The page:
At the Tron, though, artistic director Andy Arnold is taking a slightly different perspective on the Commonwealth; and after a Mayfesto event in spring which explored the theme of colonialism, the Tron will celebrate the period of the Games by focussing on the distinctive voices of the four “home nations”, England, Scotland, Wales and Northern Ireland, and on the wide-ranging, border-crossing inspiration of the great poets who speak for those nations.

“The idea really developed out of our feeling that this would be a great occasion to re-stage Liz Lochhead’s 2011 play Edwin Morgan’s Dreams And Other Nightmares, which went brilliantly with audiences, but had a very short run back then. It’s a very Glasgow piece, with a terrific sense of the city about it, so we thought it would be great to stage it during the games. And then out of that, came the idea of celebrating other great poets from the Home Nations at the same time – those terrific voices that really seem to represent a people, and their language, on a world stage.”

So working with Scotland’s Makar, Liz Lochhead, as co-curator, Arnold has put together a programme which opens this weekend with a Tron Theatre Community Company version of Dylan Thomas’s great Welsh classic Under Milk Wood, and then moves on to Arnold’s own production of Edwin Morgan’s Dreams, to a new staging of Seamus Heaney’s acclaimed version of Beowulf by Lynne Parker of the Dublin-based Rough Magic company, and to Cardiff-based Theatre Iolo’s staging of Carol Anne Duffy’s Grimm Tales. And alongside these four shows, there will also be play-readings, a poetry slam, live music, a rehearsed reading (co-produced with the Empire Cafe) of Jackie Kay’s epic dramatic poem The Lamplighter, and a Newsboy evening of short “living newspaper” pieces on the theme of the Commonwealth.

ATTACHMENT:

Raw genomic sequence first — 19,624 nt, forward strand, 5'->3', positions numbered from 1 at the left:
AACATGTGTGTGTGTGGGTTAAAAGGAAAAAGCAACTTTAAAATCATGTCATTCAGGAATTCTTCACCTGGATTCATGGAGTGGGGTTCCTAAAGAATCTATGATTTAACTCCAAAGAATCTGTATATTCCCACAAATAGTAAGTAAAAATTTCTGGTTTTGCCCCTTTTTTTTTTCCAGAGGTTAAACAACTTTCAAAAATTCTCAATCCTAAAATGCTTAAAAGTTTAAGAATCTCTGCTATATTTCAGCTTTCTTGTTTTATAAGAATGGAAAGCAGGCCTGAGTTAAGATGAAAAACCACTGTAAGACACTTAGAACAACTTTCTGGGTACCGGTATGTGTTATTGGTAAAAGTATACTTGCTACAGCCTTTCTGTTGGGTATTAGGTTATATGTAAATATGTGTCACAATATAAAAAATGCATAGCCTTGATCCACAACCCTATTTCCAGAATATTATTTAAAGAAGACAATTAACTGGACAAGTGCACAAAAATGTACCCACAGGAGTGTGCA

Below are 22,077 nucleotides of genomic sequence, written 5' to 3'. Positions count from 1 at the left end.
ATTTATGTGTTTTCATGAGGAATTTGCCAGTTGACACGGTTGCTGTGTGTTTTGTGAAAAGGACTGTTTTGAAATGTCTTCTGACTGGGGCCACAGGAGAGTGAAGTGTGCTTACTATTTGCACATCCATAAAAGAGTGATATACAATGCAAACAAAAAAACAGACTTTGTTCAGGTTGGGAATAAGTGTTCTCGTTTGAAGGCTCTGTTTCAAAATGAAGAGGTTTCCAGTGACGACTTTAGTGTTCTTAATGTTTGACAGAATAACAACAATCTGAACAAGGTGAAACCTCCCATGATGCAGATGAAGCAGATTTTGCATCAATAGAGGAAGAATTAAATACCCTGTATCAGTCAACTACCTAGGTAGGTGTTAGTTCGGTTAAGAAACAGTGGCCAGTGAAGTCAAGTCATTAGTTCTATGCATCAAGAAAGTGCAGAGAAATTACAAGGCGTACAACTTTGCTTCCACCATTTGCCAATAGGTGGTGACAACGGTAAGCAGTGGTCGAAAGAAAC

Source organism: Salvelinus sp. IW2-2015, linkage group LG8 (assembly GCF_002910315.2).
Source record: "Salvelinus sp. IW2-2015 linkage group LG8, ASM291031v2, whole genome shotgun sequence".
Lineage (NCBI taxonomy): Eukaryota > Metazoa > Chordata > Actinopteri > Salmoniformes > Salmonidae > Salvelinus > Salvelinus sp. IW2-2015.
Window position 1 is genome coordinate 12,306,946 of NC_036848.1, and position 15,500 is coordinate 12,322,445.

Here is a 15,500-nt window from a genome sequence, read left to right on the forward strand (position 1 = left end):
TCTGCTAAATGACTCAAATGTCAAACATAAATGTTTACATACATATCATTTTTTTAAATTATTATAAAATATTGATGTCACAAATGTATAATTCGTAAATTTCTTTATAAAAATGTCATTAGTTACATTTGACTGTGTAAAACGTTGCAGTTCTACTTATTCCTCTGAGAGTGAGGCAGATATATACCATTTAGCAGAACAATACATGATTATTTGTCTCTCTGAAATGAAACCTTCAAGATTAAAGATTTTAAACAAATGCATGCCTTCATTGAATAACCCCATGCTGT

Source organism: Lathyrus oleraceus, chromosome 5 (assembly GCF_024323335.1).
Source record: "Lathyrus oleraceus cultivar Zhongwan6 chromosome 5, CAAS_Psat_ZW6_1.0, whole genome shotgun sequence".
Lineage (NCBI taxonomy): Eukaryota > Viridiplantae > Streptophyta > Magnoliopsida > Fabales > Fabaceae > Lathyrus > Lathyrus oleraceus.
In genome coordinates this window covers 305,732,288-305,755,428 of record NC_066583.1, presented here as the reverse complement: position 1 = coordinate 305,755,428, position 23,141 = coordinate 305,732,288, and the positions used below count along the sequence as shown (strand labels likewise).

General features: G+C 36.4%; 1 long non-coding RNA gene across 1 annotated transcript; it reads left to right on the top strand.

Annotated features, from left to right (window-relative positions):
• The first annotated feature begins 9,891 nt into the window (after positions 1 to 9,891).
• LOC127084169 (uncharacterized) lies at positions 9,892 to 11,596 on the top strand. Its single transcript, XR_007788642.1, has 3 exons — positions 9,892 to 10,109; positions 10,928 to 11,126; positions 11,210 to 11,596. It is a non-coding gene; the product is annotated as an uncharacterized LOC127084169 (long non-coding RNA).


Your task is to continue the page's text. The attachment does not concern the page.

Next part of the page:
What the season offers, in other words, is both a series of towering and distinctive poetic voices, and a set of infinitely complex, interwoven cultural relationships. Beowulf is an Old English version of a Norse legend in a version by a great Northern Irish poet; Grimm Tales – which will also appear in community centres around Glasgow, before arriving at the Tron – involves German folk stories retold by a Scottish-born writer who is now the UK’s Poet Laureate, and presented by Wales’s leading children’s theatre company; Edwin Morgan’s Dreams celebrates a poet who was himself a great translator, from Russian, French, and other languages. “For me, theatre has always been primarily about the spoken word,” says Andy Arnold. “There is something about the rhythm, the musicality and the lyricism of poetry that is profoundly theatrical. And then when you think about the iconic artists of these four home nations, so many of them are poets; writers like Seamus Heaney, Dylan Thomas, Edwin Morgan who reach out from these nations, to a world audience.